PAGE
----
In Britain's troubled province of Northern Ireland, where shooting incidents have increased during continuing clashes between Catholics and Protestants, the question of firearms control is being increasingly debated.
SV INT. Rifleman shooting at indoor rifle range in Belfast
CU Man firing .22 rifle (4 shots)
CU John Hume, M.P., interviewed
CU Captain Mitchell interviewed
CU PAN Along Rifles in racks at gun dealers
CU Revolvers on table
SV INT. John Campbell, gunsmith, interviewed
CU Man handling automatic pistol
SV Man taking rifle from rack and loads magazine (2 shots)
CU Twenty five yard range targets
CU Sportman loading rifle at range
TRANSCRIPT: John Hume (SEQ. 3): "I think that Northern Ireland needs to be disarmed of both legal and illegal guns, because they're equally lethal. And I think the only way to do so is to ask all people who hold licences to store their guns in central armouries all over Northern Ireland, and to take them out whenever they want to use them for bona fide sporting purposes."
QUESTION: "Captain Mitchell, it's suggested that there should be central armouries for licensed sporting guns, what's your reply to that?"
MITCHELL (SEQ. 4): "Well, in the first place I think it's an interference -- a very gross interference -- with the liberty of the individual, to take his property which he has bought, and paid for, and has a licence to hold. And these weapons are actually held for quite a variety of reasons. They are held for protective purposes by farmers and so on. They are held for competitive purposes by certain individuals. They are held by certain organisations for security purposes. And going further than that, if they were taken in, there would be a tremendous problem security-wise for the police."
CAMPBELL (SEQ. 7): "There's quite a lot of guns that have been pulled in here and tested at the forensic labs, because certain people were shot or some degradation was done. And they've all come out with a clean bill of health. I would far rather get the Thompson machine guns and those sort of things gathered up. Nobody in Northern Ireland has a licence for those."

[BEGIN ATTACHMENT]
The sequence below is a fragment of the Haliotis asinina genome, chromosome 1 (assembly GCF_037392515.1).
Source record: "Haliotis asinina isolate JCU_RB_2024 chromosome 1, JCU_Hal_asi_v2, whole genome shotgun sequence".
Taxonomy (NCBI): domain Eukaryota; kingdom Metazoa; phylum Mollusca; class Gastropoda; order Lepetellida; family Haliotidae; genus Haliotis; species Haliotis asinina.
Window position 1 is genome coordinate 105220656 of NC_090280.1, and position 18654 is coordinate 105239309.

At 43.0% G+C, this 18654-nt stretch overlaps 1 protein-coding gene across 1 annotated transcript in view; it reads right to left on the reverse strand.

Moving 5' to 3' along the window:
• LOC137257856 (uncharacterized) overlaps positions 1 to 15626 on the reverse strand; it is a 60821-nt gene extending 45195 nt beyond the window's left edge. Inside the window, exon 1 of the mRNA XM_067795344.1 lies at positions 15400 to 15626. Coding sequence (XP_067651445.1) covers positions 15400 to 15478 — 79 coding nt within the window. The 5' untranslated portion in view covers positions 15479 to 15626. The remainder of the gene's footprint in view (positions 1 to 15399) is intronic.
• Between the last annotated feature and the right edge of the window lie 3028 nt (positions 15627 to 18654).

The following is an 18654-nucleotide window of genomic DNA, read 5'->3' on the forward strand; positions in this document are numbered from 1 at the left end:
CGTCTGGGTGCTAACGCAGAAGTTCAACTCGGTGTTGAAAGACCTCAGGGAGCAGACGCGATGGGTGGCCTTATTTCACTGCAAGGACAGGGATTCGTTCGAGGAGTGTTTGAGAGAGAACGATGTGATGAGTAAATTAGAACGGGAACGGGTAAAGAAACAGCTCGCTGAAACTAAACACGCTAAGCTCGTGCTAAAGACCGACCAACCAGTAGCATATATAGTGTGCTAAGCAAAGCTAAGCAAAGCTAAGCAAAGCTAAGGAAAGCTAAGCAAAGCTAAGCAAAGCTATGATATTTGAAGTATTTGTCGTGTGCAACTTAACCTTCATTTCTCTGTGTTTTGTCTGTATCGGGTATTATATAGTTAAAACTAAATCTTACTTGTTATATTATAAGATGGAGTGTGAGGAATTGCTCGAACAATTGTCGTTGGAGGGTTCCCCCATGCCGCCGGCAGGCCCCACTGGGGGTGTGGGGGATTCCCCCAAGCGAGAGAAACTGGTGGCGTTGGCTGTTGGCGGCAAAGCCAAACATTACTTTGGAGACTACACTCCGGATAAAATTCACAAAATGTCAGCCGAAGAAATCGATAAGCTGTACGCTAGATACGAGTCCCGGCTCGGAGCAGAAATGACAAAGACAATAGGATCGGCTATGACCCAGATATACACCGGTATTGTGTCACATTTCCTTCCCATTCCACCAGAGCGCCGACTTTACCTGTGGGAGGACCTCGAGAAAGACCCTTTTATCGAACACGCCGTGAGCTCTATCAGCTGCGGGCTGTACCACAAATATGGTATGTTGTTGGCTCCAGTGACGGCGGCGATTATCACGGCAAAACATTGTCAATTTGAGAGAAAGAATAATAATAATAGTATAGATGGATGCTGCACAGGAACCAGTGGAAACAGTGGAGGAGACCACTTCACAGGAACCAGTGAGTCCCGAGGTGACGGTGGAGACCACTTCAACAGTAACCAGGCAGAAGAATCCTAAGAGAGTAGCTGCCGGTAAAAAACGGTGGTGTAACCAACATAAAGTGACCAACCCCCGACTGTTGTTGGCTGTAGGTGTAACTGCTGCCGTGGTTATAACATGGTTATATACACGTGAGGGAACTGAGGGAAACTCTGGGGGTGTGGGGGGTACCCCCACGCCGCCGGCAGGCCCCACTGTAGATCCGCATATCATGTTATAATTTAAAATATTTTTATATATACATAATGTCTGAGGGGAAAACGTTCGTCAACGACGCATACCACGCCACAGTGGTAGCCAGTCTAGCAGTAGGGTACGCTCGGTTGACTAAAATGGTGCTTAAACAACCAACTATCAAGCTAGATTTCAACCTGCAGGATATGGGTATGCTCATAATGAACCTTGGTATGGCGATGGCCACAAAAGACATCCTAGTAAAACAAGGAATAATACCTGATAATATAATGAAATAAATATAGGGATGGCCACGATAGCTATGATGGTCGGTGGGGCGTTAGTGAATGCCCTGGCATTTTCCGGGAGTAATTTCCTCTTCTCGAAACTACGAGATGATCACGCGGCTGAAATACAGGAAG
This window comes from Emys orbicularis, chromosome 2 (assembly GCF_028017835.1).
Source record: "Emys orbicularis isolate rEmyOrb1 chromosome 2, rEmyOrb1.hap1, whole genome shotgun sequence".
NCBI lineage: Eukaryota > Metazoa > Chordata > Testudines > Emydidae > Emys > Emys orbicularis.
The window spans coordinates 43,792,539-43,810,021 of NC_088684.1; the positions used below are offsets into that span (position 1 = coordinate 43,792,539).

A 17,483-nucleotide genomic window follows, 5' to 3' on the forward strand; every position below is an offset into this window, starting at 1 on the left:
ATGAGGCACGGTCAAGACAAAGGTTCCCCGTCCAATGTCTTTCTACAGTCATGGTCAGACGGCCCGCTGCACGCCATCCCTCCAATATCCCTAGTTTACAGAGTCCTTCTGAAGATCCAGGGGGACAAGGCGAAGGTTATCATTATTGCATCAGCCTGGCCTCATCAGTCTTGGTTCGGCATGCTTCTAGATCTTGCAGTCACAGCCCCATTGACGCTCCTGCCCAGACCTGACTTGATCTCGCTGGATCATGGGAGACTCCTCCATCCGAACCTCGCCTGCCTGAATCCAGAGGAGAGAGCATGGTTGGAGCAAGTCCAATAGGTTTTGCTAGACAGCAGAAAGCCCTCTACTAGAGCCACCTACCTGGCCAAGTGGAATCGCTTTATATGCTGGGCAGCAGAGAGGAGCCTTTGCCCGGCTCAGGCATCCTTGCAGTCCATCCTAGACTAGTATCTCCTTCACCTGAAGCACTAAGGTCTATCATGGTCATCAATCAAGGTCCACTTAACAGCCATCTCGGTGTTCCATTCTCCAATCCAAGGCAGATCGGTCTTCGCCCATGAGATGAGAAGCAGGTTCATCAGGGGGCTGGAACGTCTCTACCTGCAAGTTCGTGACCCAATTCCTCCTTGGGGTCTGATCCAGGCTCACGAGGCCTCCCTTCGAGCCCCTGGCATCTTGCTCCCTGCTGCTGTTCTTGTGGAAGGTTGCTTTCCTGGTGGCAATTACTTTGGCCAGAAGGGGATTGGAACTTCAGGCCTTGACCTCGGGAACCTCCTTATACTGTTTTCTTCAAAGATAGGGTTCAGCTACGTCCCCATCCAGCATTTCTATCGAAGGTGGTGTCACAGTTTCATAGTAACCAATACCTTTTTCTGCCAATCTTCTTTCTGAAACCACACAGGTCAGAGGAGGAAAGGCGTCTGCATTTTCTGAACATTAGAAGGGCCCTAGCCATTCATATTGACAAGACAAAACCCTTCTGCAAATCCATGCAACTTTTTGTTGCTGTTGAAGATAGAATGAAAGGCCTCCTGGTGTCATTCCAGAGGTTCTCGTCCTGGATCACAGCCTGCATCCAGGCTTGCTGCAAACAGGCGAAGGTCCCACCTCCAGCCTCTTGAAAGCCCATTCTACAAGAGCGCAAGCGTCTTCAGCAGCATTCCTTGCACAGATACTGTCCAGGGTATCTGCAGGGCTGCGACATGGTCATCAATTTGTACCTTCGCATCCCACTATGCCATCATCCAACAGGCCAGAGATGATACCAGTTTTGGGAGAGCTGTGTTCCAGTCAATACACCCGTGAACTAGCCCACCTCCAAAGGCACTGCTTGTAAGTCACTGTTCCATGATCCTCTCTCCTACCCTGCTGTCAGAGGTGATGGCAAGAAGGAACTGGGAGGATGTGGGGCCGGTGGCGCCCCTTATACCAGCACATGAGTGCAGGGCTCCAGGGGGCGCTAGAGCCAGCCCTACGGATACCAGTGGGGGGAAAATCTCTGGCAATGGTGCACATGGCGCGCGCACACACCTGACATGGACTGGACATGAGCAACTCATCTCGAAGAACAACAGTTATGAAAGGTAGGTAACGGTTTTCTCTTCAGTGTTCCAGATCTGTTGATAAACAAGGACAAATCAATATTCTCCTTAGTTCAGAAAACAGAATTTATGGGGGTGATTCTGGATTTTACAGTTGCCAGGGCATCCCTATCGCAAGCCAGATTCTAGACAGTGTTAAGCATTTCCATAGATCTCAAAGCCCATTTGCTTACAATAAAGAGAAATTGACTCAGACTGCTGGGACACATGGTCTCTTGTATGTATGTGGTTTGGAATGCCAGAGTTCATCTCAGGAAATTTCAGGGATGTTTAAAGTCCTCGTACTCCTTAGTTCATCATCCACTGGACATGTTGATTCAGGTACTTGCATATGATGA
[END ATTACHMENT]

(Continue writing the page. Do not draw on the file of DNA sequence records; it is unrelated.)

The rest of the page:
Initials VH/1330 VH/1415
Script is copyright Reuters Limited. All rights reserved
Background: In Britain's troubled province of Northern Ireland, where shooting incidents have increased during continuing clashes between Catholics and Protestants, the question of firearms control is being increasingly debated.
A BBC television team has been taking a look at the problem, especially as it affects the 108 legitimate shooting clubs and the holders of 73,000 gun licences. They asked whether the Northern Ireland Government is justified in wanting to restrict legally held weapons, while security forces step up their search for illegal arms.
Members of Parliament at Stormont have alleged a big increase in gun-club membership since the current troubles began. John Hume is one Stormont M.P. who feels strongly on the subject:
The other side of the picture was given by Captain Mitchell, a gun-club enthusiast:
Belfast gunsmith John Campbell was asked if he knew of any evidence to link recent shooting incidents with the gun-clubs:
There's a useful commentary to this film by Larry Harris, backed by some good natural sound during the gun-club sequences. But the report does assume a fairly specialised knowledge of the Ulster situation. And alternative commentary is provided for subscribers preferring a more general approach.